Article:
Tuesday, March 9, 2010

Change Medical Payment, Improve Care, Value

“Changing Medicare’s payment methods is essential to improving efficiency and value in health-care delivery,” the Medicare Payment Advisory Commission (MedPAC) concluded in its annual Report to Congress—Medicare Payment Policy. MedPAC is an independent congressional agency established to advise the U.S. Congress on issues affecting the Medicare program. According to MedPAC, bundling payments around an “incident of care,” including payment for inpatient hospital, physician, and care after hospital discharge requiring service provider coordination would be an effective way to improve efficiency and value.

MedPAC also emphasized the need to pay for Medicare services based on the quality of care and of the necessity of services. Currently, providers get paid more by providing more services and they are not accountable for quality of care, nor are they given incentives to coordinate care with other providers, MedPAC noted.

Modifying the way we pay for medical services, primarily bunding of payment for services related to one incident of illness, and paying for value rather than for volume, is an essential element of health care reform. The bills passed by both chambers of Congress contain provisions for cost containment and quality improvement. Where Medicare leads, private payers follow. In fact, MedPAC reports that insurers have told it that if Medicare takes the lead, paying for care to reward providers for quality rather than for quantity, insurers will follow.

Medicare already has successfully tested payment “bundling.” The program’s heart-bypass demonstration project paid a single fee for services provided by hospitals and cardiac surgeons for bypass operations, including doctors who saw the patient both before and after hospitalization. As a result, participating providers improved care coordination, patients expressed greater levels of satisfaction, Medicare costs dropped, and hospitals’ and doctors’ incomes rose.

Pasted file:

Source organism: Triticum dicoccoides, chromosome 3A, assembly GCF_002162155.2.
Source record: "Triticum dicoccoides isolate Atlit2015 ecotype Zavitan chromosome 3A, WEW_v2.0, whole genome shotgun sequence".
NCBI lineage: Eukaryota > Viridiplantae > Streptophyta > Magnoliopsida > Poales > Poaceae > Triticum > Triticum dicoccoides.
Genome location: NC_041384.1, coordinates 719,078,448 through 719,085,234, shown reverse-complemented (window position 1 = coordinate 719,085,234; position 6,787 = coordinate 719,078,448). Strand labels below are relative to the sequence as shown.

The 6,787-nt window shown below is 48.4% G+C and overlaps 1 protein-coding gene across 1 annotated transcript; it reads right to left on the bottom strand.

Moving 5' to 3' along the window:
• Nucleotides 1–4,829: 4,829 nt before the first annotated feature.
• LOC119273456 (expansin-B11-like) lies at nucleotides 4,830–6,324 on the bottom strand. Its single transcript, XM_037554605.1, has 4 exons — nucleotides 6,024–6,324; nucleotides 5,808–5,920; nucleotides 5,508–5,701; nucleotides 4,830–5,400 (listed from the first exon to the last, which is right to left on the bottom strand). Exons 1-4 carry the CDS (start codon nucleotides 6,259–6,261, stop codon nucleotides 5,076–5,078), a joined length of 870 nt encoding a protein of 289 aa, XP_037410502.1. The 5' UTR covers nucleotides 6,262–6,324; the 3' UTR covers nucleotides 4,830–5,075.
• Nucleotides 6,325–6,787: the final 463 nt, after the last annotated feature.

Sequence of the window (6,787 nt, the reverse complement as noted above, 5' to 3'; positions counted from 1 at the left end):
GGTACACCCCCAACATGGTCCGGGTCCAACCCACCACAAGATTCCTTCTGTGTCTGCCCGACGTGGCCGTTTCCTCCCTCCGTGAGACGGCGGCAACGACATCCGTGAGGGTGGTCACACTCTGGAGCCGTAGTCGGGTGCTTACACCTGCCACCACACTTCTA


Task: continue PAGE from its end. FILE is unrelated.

“Each payment reform would attempt to reduce the prevailing incentive to provide more care, especially more complex care,” MedPAC wrote. “In addition, payment reforms strive to reward better coordination of care, especially for patients with complex conditions.”

Without meaningful financing and delivery system reforms, the high rate of health care cost growth will continue, MedPAC warned.

To begin to address the problems, MedPAC recommended changes including rewarding providers for improving quality and holding providers accountable for the quality of care Medicare beneficiaries receive and the resources used to provide care. Apropos payment for post-hopitalization care providers such as nursing homes, home health care, and inpatient rehabilitation, MedPAC further recommended that Medicare implement hospital readmission policies that motivate providers with shared responsibility to avoid unnecessary re-hospitalizations. This would include bundling payment for hospitalizations for certain medical conditions to include post-discharge care.

So you see, cost-containment and quality improvement already are on the health reform agenda. We will all benefit from these efforts--what's stopping us now?


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